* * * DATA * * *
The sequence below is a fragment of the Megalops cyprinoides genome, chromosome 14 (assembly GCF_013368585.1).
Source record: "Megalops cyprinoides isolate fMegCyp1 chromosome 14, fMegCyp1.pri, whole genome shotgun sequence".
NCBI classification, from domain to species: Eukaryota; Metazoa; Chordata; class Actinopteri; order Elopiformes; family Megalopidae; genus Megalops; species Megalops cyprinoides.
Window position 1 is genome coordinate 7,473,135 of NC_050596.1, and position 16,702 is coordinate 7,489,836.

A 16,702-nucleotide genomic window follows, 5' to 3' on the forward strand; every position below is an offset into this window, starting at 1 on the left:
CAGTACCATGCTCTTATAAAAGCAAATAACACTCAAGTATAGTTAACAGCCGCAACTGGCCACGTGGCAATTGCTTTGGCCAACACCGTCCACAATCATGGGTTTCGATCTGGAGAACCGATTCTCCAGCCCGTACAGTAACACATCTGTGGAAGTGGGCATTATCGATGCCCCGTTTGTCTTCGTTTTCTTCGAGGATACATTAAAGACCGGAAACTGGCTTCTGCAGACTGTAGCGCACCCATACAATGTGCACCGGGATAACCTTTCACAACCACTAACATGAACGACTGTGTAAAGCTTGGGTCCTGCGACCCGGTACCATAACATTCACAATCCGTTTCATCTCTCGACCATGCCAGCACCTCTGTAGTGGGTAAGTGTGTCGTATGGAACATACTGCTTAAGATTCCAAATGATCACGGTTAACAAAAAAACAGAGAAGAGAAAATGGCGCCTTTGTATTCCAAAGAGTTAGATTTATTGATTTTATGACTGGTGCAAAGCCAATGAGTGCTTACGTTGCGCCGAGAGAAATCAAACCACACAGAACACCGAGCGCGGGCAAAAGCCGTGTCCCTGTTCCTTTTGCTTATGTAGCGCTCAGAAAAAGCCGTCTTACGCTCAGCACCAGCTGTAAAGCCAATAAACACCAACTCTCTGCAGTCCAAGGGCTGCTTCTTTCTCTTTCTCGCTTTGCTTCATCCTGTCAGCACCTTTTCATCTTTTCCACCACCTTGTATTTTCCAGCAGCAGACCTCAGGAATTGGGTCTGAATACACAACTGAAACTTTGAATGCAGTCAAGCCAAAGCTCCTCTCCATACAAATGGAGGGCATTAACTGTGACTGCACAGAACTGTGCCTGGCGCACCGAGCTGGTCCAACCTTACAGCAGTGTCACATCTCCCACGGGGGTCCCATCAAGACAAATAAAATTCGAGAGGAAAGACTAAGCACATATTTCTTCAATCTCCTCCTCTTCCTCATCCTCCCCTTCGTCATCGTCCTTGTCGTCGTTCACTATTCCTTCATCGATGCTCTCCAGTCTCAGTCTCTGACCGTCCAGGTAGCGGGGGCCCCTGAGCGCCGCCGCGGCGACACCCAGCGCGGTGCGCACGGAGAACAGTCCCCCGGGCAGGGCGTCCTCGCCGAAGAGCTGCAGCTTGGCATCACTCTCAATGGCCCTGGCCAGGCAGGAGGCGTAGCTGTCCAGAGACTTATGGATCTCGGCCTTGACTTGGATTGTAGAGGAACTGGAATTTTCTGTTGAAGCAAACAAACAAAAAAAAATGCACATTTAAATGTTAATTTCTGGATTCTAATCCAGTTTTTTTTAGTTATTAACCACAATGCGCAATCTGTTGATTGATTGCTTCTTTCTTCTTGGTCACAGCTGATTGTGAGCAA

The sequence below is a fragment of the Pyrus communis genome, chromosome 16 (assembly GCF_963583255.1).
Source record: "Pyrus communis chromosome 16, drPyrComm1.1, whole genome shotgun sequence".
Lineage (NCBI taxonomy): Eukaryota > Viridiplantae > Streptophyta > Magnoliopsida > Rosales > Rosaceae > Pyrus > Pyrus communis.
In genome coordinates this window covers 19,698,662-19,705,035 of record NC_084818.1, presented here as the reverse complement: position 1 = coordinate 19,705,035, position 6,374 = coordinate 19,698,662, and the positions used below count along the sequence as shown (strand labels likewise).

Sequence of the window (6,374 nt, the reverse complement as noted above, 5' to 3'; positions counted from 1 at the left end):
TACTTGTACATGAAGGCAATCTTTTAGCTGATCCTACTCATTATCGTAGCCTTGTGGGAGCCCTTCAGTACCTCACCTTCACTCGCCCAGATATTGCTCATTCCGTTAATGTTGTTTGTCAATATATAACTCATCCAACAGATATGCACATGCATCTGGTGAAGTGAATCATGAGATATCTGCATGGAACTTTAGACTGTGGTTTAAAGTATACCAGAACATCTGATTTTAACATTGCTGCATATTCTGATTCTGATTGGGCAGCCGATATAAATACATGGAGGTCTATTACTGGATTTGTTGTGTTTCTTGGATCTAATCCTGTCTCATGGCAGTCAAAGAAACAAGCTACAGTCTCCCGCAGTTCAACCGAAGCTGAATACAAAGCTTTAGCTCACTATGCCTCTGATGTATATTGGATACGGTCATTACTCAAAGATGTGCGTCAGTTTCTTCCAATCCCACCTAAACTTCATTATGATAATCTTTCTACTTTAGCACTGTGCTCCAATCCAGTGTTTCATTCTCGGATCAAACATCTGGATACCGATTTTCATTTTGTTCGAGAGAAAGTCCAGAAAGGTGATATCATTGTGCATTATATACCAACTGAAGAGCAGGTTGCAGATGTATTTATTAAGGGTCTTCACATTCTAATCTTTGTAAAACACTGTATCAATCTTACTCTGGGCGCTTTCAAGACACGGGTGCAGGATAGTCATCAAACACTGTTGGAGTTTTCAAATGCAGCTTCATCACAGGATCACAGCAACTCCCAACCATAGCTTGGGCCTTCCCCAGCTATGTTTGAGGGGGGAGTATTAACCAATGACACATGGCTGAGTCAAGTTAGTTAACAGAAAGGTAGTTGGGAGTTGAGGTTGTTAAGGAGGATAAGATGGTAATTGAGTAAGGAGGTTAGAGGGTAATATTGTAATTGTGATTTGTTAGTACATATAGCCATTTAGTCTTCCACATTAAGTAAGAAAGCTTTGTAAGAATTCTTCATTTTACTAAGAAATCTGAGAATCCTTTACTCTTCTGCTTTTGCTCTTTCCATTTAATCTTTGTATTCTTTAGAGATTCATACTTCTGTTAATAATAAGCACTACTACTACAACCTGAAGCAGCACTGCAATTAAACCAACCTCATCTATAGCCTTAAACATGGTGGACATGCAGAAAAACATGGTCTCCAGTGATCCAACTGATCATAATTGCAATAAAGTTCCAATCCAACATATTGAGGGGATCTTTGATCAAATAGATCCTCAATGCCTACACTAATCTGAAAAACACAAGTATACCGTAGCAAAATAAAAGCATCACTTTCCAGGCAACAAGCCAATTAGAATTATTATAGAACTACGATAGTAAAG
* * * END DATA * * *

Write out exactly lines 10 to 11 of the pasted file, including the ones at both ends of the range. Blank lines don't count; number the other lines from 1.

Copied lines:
In genome coordinates this window covers 19,698,662-19,705,035 of record NC_084818.1, presented here as the reverse complement: position 1 = coordinate 19,705,035, position 6,374 = coordinate 19,698,662, and the positions used below count along the sequence as shown (strand labels likewise).

Sequence of the window (6,374 nt, the reverse complement as noted above, 5' to 3'; positions counted from 1 at the left end):